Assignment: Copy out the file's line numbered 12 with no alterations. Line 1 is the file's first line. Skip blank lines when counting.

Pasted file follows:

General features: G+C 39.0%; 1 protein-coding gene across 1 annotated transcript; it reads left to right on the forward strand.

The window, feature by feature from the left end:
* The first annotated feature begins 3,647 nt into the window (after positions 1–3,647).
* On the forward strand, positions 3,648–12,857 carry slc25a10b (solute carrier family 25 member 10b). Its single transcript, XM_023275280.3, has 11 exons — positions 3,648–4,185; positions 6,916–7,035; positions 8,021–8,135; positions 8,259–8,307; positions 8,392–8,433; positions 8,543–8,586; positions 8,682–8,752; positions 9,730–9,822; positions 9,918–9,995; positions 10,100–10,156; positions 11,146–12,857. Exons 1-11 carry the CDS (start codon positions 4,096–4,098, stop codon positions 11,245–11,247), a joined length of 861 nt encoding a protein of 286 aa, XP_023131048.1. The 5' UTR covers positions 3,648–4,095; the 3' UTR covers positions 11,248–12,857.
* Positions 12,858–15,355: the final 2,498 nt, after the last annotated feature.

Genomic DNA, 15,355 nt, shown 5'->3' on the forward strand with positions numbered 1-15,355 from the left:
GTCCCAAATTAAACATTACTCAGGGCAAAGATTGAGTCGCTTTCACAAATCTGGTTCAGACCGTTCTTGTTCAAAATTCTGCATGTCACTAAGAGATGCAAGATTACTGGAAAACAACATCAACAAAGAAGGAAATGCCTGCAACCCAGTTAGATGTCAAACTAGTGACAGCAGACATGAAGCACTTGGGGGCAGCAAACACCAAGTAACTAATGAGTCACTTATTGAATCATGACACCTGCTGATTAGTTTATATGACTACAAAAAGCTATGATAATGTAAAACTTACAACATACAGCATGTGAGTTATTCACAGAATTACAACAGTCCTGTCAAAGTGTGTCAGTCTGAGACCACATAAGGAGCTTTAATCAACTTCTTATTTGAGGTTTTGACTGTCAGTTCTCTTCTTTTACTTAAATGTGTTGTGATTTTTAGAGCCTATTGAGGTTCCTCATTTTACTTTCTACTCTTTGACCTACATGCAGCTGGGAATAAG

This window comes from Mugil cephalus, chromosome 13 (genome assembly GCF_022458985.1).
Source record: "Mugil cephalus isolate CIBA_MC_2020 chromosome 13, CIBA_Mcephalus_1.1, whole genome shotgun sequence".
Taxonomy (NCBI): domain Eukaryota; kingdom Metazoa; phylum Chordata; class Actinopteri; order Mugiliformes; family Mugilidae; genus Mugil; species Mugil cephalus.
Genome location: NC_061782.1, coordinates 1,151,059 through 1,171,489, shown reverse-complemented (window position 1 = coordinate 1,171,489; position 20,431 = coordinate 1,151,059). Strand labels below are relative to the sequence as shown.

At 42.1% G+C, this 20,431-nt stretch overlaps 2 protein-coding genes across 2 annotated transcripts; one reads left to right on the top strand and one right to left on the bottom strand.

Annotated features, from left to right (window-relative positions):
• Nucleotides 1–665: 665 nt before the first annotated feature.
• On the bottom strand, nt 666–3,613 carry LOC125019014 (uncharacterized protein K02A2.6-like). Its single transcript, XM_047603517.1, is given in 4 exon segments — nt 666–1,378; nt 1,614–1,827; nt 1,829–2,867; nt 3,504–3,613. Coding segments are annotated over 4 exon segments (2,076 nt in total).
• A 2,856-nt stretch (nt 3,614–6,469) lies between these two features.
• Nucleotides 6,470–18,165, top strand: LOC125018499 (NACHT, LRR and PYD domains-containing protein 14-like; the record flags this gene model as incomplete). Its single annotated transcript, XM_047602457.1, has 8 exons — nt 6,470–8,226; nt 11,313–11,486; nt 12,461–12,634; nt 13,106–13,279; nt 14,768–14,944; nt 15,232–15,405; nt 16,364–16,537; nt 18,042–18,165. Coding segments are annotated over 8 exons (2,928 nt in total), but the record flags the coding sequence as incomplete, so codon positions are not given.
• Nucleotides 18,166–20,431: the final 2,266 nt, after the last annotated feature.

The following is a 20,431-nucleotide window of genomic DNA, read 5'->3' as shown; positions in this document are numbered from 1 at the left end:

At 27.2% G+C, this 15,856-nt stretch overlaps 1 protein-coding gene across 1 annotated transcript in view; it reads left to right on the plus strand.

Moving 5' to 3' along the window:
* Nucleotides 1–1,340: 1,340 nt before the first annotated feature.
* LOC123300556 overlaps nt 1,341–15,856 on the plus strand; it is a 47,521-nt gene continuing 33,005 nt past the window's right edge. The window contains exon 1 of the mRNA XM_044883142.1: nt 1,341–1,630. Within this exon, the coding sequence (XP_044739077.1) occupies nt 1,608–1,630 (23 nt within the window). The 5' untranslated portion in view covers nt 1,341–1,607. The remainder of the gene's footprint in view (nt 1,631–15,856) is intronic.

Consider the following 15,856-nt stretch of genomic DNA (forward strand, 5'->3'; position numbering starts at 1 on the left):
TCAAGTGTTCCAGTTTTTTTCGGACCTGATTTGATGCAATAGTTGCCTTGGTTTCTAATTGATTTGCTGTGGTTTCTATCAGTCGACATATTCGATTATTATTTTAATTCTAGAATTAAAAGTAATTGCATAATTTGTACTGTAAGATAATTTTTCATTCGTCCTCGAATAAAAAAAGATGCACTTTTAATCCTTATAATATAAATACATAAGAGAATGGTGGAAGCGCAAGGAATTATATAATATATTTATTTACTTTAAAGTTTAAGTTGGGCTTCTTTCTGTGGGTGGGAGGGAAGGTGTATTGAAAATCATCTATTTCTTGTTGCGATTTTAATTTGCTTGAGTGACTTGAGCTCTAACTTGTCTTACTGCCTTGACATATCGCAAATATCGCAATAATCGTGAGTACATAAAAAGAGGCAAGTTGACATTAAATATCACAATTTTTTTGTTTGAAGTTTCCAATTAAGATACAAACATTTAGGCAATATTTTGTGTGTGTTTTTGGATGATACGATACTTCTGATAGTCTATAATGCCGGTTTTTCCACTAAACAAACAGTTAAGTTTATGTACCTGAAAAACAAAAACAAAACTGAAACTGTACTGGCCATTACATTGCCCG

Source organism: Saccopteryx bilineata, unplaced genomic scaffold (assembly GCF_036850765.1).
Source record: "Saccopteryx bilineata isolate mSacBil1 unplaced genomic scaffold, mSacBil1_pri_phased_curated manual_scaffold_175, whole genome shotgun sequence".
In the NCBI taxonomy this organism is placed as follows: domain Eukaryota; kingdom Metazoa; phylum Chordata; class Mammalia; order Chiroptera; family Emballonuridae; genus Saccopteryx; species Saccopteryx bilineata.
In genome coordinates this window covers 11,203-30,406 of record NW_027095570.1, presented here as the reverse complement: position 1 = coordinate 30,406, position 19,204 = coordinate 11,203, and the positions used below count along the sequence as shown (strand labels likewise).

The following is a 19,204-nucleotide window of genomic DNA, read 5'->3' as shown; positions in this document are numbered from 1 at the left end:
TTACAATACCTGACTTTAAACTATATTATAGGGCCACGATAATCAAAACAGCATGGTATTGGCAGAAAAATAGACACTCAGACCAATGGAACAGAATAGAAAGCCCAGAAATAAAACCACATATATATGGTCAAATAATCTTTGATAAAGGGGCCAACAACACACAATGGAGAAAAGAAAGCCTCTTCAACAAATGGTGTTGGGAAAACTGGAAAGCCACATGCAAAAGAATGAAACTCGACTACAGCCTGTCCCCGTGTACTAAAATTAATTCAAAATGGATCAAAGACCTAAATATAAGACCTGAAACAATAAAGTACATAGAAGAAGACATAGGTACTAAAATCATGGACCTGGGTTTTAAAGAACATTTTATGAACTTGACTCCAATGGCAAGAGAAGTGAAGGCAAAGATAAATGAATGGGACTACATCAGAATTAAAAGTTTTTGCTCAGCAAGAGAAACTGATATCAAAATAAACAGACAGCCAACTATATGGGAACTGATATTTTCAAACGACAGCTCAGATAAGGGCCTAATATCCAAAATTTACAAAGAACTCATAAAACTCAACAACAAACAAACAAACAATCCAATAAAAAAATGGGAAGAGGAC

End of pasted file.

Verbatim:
At 42.1% G+C, this 20,431-nt stretch overlaps 2 protein-coding genes across 2 annotated transcripts; one reads left to right on the top strand and one right to left on the bottom strand.